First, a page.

German print-makers in the fifteenth and sixteenth centuries worked in wonderful colors across many mediums, from works of art to missals to wallpaper. Their work is explored in detail in a new publication, Early Colour Printing: German Renaissance Woodcuts at the British Museum by Dr. Elizabeth Savage
We discuss two objects from my collection. This book and... something else. Both of them have something in common: after I got them, I searched the internet and found them being sold on auctions in the previous years.
Often you can hear from a bookbinder or any other book artisan that they have a small workshop and what are the pros and cons of having a small working space. Well, here's a 1.5 square meter printing house.
Check these amazing initials that book restorer Eliane Gomes from Nautilus Boekbinderij found in a Bible that was printed in 1690 in the Hague. Interestingly printers seemingly didn't have a matching initial "V"!
Just a couple of weeks ago I saw a post from Simon Beattie about an 18th-century Russian book with "marbled" endpapers that were in reality hand-printed. Imagine my surprise when I found something similar just a few days later!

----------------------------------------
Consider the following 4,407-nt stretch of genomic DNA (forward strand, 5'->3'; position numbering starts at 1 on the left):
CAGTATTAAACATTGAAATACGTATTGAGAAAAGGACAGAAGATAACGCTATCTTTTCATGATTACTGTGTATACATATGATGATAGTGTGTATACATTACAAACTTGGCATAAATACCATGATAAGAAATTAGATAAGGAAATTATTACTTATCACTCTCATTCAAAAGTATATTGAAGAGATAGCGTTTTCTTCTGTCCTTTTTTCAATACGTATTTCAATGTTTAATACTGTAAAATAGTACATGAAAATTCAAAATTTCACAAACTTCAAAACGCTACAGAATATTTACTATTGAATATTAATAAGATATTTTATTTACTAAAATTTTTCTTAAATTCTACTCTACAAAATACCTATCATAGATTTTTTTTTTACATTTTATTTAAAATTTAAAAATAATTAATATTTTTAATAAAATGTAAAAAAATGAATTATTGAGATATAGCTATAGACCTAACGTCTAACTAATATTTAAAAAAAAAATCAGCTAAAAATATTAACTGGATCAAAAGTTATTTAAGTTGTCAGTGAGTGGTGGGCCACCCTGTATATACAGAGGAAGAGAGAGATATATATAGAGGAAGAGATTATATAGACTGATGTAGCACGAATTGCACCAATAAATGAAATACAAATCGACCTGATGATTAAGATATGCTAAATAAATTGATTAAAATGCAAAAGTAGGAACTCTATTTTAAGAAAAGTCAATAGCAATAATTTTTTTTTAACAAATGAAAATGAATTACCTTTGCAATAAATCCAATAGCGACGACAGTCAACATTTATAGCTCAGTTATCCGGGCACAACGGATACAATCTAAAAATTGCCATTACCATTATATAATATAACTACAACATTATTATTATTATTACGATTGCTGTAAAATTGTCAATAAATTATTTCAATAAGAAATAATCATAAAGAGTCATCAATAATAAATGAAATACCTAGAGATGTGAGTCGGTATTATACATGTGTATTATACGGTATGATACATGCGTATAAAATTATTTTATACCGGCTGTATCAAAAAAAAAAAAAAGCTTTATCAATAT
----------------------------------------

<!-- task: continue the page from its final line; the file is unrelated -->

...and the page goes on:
There are under 50 complete or mostly complete Gutenberg Bibles known to exist today. One of them was a part of William H. Scheide library, that was donated to Princeton in 2015. And it is one of only three books remaining in the original binding.
Reading old trade magazines is always the right way to get knowledge and inspiration. Like with this 1911 issue of the Dutch Printer's Yearbook, where I found mentions of "starch marbling." This issue of the Russian magazine Art of Print isn't an exception.
Found this beautiful selection of decorated initials while browsing a volume of the Studio - an old magazine about fine and applied arts.
Last week an exhibition of incunables opened at the Russian State Library in Moscow. There are many notable objects shown there, but arguably the jewel of the show is one of the few remaining Gutenberg Bibles printed on vellum.